Very similar spectra were obtained for the phenolic series with absorbance ranging from 300 nm to 475 nm (Figure 1A). The wavelength coverage for the simplest phenolic molecule (3) is close to that of avobenzone, but with a lower absorbance. Substituting the phenol moiety with auxochromes (-OH, OMe) resulted in a bathochromic shift of the maximum absorbance, leading to a wavelength coverage that includes part of the UV-A and blue light regions (1, 2, and 4). Switching from coumaric (3) to furan moiety (5) allowed to get a λmax (361 nm) closer to that of avobenzone (357 nm). Results for the furanic series (Figure 1B) show a bathochromic shift alike the phenolic series, depending on the electronic effects of the substituents on the furan moiety. With just one substituent on the aromatic ring (7, 8, and 10), only a small blue shift is observed regardless of the substituent complexity. Introducing a second group on the furan ring leads to a further shift toward blue light that depends on the nature of the substituent and its impact on the conjugation. As expected, the presence of a benzene ring on compound (9) conjugated to the furan moiety further expands the π-system and results in a shift further into the blue light spectrum, but without a significant change in absorbance. An increase of the maximal absorbance can be observed with a significant increase of the conjugation on the furan moiety (11). However, intermediate absorbance values and blue light shifts are obtained with two unconjugated and not bulky substituents (6) (i.e., methyl groups). Finally, the anti-UV properties of the pyrrolic moiety were investigated (Figure 1C). Compared to coumaric (3) and furan (5), the presence of a simple pyrrole ring (12) afforded an absorbance at the frontier between UV-A and blue light regions (λmax = 393 nm). As seen with the previous two series, substitution on the aromatic ring (13) provided a bathochromic shift, accentuated with a higher conjugation (14), without a significant modification of the maximal absorbance. The study of the structure–activity relationship on the different aromatic moieties highlights the fact that UV properties of such molecules can be fine-tuned by judiciously adjusting the nature of the substituents and conjugation system.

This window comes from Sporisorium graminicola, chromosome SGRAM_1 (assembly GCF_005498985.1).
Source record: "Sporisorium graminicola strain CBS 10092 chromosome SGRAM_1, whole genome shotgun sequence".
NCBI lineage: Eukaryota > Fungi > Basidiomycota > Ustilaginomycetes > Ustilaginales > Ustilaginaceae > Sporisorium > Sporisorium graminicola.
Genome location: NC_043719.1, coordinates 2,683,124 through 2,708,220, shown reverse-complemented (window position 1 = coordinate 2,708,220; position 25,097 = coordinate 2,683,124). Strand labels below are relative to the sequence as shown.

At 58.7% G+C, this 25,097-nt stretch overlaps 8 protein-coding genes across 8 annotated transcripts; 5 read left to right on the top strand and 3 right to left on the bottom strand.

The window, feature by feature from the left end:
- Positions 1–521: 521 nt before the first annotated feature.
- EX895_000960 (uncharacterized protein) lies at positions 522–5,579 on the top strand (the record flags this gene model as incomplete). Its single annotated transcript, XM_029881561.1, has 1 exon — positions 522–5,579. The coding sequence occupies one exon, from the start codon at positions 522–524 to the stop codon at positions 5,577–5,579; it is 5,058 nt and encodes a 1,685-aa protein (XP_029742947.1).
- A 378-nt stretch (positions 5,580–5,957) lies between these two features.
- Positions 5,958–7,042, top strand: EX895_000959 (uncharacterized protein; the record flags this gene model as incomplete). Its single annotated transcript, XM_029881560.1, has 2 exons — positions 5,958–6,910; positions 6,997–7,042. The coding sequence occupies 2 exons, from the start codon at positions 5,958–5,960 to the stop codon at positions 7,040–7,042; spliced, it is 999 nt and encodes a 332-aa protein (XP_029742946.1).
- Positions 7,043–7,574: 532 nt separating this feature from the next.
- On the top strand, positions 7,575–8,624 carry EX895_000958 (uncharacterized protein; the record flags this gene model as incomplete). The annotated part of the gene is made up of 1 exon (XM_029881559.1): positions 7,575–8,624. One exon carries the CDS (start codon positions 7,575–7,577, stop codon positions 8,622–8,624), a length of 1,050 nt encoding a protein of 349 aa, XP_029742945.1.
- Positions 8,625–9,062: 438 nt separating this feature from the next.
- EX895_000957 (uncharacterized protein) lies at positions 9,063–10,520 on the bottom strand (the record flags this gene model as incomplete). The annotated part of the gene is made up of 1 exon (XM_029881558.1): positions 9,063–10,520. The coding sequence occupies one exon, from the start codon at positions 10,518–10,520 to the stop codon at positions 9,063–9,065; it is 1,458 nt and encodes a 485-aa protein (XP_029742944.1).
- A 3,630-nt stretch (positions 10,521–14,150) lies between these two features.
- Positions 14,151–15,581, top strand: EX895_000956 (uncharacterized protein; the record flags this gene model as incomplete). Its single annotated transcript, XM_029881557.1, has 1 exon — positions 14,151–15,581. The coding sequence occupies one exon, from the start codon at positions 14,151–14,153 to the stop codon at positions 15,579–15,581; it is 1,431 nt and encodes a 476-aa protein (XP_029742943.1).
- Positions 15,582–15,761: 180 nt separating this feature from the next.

Beyond the wavelength coverage and absorbance intensity, the photostability (i.e., loss of absorbance over time of exposure) of molecules induced by UV irradiation is of importance when looking at potential UV filters. In order to assess the photostability of synthesized molecules, solutions in ethanol (C = 1 mmol.L−1) were irradiated for 60 min under UV light (λ = 300 nm, P = 8.32 W/m2, stirring, T = 35 °C). The absorbance of the resulting solutions was compared to that of the non-irradiated solutions (t = 0) (Figure 2).